Since 2014, VA hospitals across the state of Ohio have been “losing” expensive medical equipment in five- and six-figure amounts. This equipment is, as of yet, unaccounted for. Ohio’s five VA locations all report medical equipment losses between $90,000 and over $300,000.
This adds up to $1.1 million in VA losses, even in an era when we have access to tracking devices for the equipment. The VA has spent over $400 million on tracking devices nationwide, $24 million of that IN the state of Ohio.
Most of these losses are coming in dribs and drabs, but a few very expensive – and physically large – objects stand out as absurdly missing. These baffling items include:
- Stretcher: $12,000
- Bedside monitor: $28,000
- Portable patient lift: $5,000
- Sign-in kiosk: $8,500
To put it lightly, these would be considered easy clues in a “spot the difference” puzzle. Who walks away with an entire kiosk without people noticing? How much sense does that make? Is anyone in these hospitals paying attention? Are the thefts internal? I still have so many questions.
A possible explanation is that the tracking technology… isn’t “tracking” much of anything. The technology is named RTLS, or “real-time location system.” There are two styles of RTLS: the ones that show the object’s location via radio or wi-fi signals and the ones that a VA employee can “scan” for individually.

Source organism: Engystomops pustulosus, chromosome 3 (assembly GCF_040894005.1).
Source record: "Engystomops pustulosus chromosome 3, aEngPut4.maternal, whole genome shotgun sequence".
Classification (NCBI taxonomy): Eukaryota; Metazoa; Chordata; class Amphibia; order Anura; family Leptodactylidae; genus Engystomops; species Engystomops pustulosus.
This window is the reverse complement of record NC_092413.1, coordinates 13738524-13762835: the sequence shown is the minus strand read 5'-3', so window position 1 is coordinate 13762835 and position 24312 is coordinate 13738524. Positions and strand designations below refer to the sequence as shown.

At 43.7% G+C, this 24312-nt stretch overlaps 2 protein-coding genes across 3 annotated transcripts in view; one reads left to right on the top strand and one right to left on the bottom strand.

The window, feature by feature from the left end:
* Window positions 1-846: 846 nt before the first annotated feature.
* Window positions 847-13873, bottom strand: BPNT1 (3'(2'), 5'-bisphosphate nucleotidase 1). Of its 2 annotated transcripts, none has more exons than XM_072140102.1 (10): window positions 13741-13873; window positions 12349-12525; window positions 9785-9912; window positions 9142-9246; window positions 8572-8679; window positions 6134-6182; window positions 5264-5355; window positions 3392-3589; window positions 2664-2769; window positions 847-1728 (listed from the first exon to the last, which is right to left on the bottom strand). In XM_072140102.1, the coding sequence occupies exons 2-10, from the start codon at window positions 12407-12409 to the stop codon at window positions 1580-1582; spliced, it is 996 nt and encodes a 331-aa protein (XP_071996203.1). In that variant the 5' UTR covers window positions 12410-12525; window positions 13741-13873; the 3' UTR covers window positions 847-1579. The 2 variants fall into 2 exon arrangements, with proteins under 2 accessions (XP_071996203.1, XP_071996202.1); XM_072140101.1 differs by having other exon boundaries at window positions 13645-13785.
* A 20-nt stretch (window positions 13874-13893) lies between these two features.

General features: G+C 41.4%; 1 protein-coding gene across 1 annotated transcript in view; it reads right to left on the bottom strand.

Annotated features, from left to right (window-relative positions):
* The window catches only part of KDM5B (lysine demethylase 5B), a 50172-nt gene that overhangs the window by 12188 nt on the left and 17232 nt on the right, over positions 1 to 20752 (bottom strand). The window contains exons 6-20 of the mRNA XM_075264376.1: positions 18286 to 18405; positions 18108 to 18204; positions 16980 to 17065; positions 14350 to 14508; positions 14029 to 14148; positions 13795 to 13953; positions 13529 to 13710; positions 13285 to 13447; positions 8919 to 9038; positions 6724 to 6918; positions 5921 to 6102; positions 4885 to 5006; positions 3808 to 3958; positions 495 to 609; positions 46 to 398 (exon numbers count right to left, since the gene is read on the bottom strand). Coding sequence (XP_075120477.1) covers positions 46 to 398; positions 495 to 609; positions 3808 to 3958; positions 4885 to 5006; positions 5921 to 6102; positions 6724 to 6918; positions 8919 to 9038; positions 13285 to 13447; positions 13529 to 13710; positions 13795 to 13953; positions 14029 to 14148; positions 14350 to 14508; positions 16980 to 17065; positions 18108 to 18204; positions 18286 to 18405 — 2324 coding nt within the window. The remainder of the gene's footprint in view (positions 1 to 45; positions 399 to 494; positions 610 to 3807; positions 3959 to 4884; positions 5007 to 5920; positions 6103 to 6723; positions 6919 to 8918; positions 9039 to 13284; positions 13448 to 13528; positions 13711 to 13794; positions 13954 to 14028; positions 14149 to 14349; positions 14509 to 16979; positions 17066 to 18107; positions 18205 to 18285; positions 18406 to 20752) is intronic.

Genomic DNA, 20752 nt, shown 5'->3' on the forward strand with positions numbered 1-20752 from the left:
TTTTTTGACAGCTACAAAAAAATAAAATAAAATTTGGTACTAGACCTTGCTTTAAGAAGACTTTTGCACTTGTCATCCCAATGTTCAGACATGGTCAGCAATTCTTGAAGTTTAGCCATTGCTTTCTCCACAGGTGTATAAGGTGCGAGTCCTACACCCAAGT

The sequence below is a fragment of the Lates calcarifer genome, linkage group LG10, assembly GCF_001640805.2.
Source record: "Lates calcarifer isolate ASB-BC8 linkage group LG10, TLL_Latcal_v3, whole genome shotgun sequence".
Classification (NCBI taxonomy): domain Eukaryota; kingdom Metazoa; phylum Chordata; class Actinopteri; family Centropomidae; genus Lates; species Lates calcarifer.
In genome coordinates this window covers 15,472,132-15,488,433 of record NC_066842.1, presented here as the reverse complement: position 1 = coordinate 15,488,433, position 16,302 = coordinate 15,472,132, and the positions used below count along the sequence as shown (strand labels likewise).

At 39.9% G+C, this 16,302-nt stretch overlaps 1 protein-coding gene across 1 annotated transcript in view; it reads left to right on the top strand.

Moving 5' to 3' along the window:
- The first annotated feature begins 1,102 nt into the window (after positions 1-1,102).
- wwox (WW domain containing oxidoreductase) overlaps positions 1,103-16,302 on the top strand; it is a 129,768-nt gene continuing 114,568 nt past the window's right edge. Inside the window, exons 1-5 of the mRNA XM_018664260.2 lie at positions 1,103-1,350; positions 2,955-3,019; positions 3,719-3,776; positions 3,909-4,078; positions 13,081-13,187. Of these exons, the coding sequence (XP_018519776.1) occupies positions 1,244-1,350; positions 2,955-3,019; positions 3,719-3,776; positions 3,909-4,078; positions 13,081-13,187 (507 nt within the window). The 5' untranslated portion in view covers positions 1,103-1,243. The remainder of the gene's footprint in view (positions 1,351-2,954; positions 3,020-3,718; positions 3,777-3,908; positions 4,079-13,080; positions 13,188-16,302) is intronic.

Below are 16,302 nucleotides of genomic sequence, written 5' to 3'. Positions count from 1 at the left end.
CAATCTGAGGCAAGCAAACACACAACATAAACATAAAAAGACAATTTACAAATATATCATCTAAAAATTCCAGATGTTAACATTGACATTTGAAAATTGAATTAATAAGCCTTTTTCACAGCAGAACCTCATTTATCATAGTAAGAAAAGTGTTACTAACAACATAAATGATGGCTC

The first type sounds like it would be easier to keep tabs on, since an employee has to NOTICE (and care) that specific equipment is missing in order to scan for it. But the radio signals and wi-fi signals have been shown to only work intermittently. In other words, the tech doesn’t do its job. Hooray.
Some cases of inventory “loss” are likely due to legitimate trades or sales with insufficient accompanying records. However, some whereabouts can only be guessed at; not all of this inventory loss is explainable with a shrug and “welllll, our bookkeeping leaves something to be desired.”
Greg Goins of the Cincinnati VA reports that their hospital has stopped buying trackers altogether. The explanation? They don’t want to waste taxpayer dollars. Oh, irony. It wouldn’t be a waste if RTLS worked…
Do they honestly expect us to believe that we live in a world where private companies can help us track important possessions without a problem, but that’s magically impossible to manage when it’s government-funded? Hey, VA Caucus. Take out a contract with Tile, please.
(No, this is not sponsored content. But Tile, if you would like to send me free Tiles for still more phones and wallets my teenager might lose, I would accept them.)
What do we have to do to prevent people stealing from VA locations? This isn’t exactly the dollar store or your local mall; we need to be able to focus on bigger things. Is it honestly still this easy? Let us know your thoughts in the comment section below.